Photographing commercial fishing takes a special sort of person—one who doesn’t mind the salty spray of waves, the blood and slime of fish and the “colorful” nature many fishermen possess. Chris Miller, an acclaimed photographer who lives in Douglas, Alaska, is such a man. Some say Neptune himself molded Miller in his own form and set him forth on his destiny to roam the oceans with a camera in one hand and a trident in the other. When asked about this legend, Miller gets a faraway look as he stares out on the ocean.
“I’m a fisherman. I’ll only lie to you,” he says.
Fishermen picking sockeye salmon in Bristol Bay. Photo by Chris Miller
It was a debt no honest man could pay that first brought Miller to Bristol Bay. He’d just graduated school and was wondering what his next step in life would be, as well as how to pay off college debt. Going fishing seemed like the natural thing to do. He’d grown up in Southeast Alaska and, since high school, deck-handed on gill-netters and seiners on the waters near his home. He’d heard stories of Bristol Bay’s sockeye fishery—how it was the biggest in the world and a crew member could make good money during the six-week long season. He packed his raingear and camera and bought a plane ticket to King Salmon. Even though he was no stranger to the hard work and stress involved in fishing, Bristol Bay came as a shock.
“My mouth was open half of the time during those first few days. It was insanity,” Miller said.
There were boats everywhere, setting their nets atop of each other and on the verge of ramming each other. The scene was more akin to sharks in a feeding frenzy than the “gentlemen’s fishery” Miller was used to in Southeast Alaska. Miller soon learned that despite what appeared to be chaos, somehow it all worked.
A gillnetter in the Ugashik District of Bristol Bay. Photo by Chris Miller
Between picking a seemingly endless procession of fish from the net and being sleep-deprived, Miller became fascinated with Bristol Bay. Maybe it was the flood of salmon, or the surrounding wild country inhabited by a dense population of giant brown bears, or the interesting people who lived and worked in the region. Since then, he’s returned 14 seasons and counting.
One of the big reasons Miller keeps coming back is photography.
“The money wasn’t that great when I started. Salmon returns were half of what they are now. But it seemed like the natural place to shoot (photographs),” Miller said.
During Miller’s first season, he realized that photographing Bristol Bay wasn’t something a lot of people were doing. “Shooting” the bay presented some difficulties. When the salmon were running, Miller had no time to do anything besides pick fish. Still, during shoulder seasons, and one summer thanks to the help of a grant from the Rasmuson Foundation, he amassed an impressive catalogue of images.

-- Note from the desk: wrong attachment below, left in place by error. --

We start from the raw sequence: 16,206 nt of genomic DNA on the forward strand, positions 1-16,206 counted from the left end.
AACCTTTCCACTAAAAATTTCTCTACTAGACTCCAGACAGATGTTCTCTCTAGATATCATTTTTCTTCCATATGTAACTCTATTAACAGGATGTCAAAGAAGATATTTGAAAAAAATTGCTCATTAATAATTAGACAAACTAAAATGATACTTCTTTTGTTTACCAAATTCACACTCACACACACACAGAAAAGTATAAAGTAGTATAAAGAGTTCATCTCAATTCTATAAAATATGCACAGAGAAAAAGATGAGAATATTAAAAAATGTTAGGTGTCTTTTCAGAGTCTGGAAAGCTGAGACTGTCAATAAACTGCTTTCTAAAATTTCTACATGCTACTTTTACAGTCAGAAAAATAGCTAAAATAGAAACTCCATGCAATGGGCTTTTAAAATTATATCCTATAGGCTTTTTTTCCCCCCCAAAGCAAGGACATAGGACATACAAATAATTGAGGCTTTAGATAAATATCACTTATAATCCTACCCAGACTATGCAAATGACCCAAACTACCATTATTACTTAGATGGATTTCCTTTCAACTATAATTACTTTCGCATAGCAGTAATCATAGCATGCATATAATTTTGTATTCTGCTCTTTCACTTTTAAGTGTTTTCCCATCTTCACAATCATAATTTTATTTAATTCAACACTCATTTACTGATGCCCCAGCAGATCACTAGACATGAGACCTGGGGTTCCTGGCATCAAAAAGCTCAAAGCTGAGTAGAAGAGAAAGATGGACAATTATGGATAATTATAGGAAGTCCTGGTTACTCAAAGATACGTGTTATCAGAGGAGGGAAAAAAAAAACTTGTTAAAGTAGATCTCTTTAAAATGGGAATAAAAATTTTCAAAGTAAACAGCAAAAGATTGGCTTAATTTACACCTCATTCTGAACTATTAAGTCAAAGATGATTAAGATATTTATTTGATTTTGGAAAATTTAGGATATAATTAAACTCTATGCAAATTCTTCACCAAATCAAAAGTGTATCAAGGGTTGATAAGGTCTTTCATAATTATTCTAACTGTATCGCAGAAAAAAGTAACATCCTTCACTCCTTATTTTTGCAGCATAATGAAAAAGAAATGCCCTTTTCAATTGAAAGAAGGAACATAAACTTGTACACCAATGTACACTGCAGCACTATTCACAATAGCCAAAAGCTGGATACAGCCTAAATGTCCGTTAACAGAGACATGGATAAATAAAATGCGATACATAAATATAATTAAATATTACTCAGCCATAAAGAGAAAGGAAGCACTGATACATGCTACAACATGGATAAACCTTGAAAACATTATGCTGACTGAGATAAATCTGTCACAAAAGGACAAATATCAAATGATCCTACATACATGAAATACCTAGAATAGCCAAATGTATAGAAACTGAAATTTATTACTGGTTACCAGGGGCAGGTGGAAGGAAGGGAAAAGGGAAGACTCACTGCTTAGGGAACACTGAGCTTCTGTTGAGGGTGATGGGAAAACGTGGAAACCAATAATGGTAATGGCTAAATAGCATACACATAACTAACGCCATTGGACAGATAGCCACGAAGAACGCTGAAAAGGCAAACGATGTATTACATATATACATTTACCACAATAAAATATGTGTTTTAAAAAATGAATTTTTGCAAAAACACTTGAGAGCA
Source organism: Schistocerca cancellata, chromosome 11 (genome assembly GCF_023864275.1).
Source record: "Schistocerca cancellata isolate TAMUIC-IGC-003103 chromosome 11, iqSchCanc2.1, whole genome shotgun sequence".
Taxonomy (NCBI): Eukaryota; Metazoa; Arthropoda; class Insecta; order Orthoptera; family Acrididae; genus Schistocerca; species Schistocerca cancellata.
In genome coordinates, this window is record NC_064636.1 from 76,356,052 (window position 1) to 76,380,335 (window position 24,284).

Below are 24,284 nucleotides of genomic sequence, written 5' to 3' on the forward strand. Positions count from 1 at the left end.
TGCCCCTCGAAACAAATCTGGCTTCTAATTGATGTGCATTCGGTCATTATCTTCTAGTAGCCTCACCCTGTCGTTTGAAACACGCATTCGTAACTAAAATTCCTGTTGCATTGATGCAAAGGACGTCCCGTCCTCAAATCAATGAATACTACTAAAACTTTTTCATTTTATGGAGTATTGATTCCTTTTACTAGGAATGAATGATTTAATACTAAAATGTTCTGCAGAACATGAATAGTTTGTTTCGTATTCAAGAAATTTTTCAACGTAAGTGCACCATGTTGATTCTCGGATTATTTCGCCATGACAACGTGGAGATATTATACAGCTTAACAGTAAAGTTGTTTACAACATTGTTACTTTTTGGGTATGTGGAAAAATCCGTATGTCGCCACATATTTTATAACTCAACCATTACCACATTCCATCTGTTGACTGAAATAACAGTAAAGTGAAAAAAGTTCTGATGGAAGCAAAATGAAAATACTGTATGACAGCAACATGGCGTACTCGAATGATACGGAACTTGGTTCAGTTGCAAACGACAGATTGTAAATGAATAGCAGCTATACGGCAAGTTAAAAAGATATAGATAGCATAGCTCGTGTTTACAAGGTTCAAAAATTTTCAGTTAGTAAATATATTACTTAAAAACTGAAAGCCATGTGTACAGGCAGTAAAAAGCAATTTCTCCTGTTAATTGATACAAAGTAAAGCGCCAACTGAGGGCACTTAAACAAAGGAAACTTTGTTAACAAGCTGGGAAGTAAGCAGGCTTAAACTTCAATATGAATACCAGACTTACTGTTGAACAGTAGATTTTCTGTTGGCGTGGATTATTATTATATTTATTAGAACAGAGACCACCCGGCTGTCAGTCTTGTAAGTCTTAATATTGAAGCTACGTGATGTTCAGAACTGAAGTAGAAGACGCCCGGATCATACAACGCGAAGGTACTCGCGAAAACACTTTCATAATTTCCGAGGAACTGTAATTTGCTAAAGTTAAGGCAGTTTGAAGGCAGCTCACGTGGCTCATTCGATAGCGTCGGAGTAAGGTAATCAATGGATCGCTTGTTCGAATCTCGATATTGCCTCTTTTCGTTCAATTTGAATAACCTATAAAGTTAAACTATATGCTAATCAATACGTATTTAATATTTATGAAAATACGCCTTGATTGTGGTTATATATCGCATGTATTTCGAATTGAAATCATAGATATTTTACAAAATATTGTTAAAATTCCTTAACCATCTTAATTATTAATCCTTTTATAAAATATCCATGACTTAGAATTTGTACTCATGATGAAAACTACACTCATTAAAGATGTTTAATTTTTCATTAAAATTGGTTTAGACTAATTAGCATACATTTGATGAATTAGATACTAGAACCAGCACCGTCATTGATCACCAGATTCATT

Ghosts of Bristol Bay's past. Photo by Chris Miller
Miller applies the work ethic he learned from fishing to his photography. Not long after he began photographing Bristol Bay, the Alaska Seafood Marketing Institute (ASMI) contracted him to photograph fisheries across the state. Over the years, he’s traveled far and wide to document everything from mom and pop power trollers in Southeast Alaska to industrial pollock trawlers in the Bering Sea.
“Once upon a time I dreamed of photographing every fishery in the state,” Miller said.
It’s a dream that still may come true, but Miller is also invested in photographing a variety of other subjects unrelated to commercial fishing. His work often focuses on wild places, and the way local people balance recreation and conservation with their lives and the economy of the region. Frequently, Miller explores contested places like the transboundary watersheds shared by Southeast Alaska and British Columbia, the Arctic National Wildlife Refuge, the last stands of old growth forest in Southeast Alaska and the long fought-over proposed road from Cold Bay to King Cove on the Alaska Peninsula. He’s often featured in the New York Times, Alaska Magazine and other publications.
Despite his varied career, Bristol Bay still has a strong hold on him. He’s been considering a book project on the Bay for years, but there are always more aspects of the place, its people and its fishery he wants to explore in greater depth with his photography.
“I’d love to spend more time upriver, and in the lakes, when the salmon are spawning. I want to get back and spend more time photographing set-netters on the Nushagak River. It’s a different, more family-oriented scene there,” Miller said and, after some thought, added, “I think it would be kind of interesting to cover the enforcement side of things, too. It’s super important to the fishery. Especially the fish counters at the counting towers.”
Chris Miller photographing the troll fishery in Southeast Alaska. Photo by Chris Miller
Someday Miller might quit fishing the Bay, but he says he’ll never quit Bristol Bay.
“I’ll always have a connection to that fishery and place. Even if I didn’t fish next season, I’d still be there photographing,” Miller said.
Check out Miller’s work on his website, csmphotos.com, and follow him on Instagram @csmphotos.
Pride of Bristol Bay is a free column written by Bjorn Dihle and provided by its namesake, a fisherman direct seafood marketer that specializes in delivering the highest quality of sustainably caught wild salmon from Bristol Bay to your doorstep.
Photographer Chris Miller knows Bristol Bay is something worth celebrating. Photo by Chris Miller
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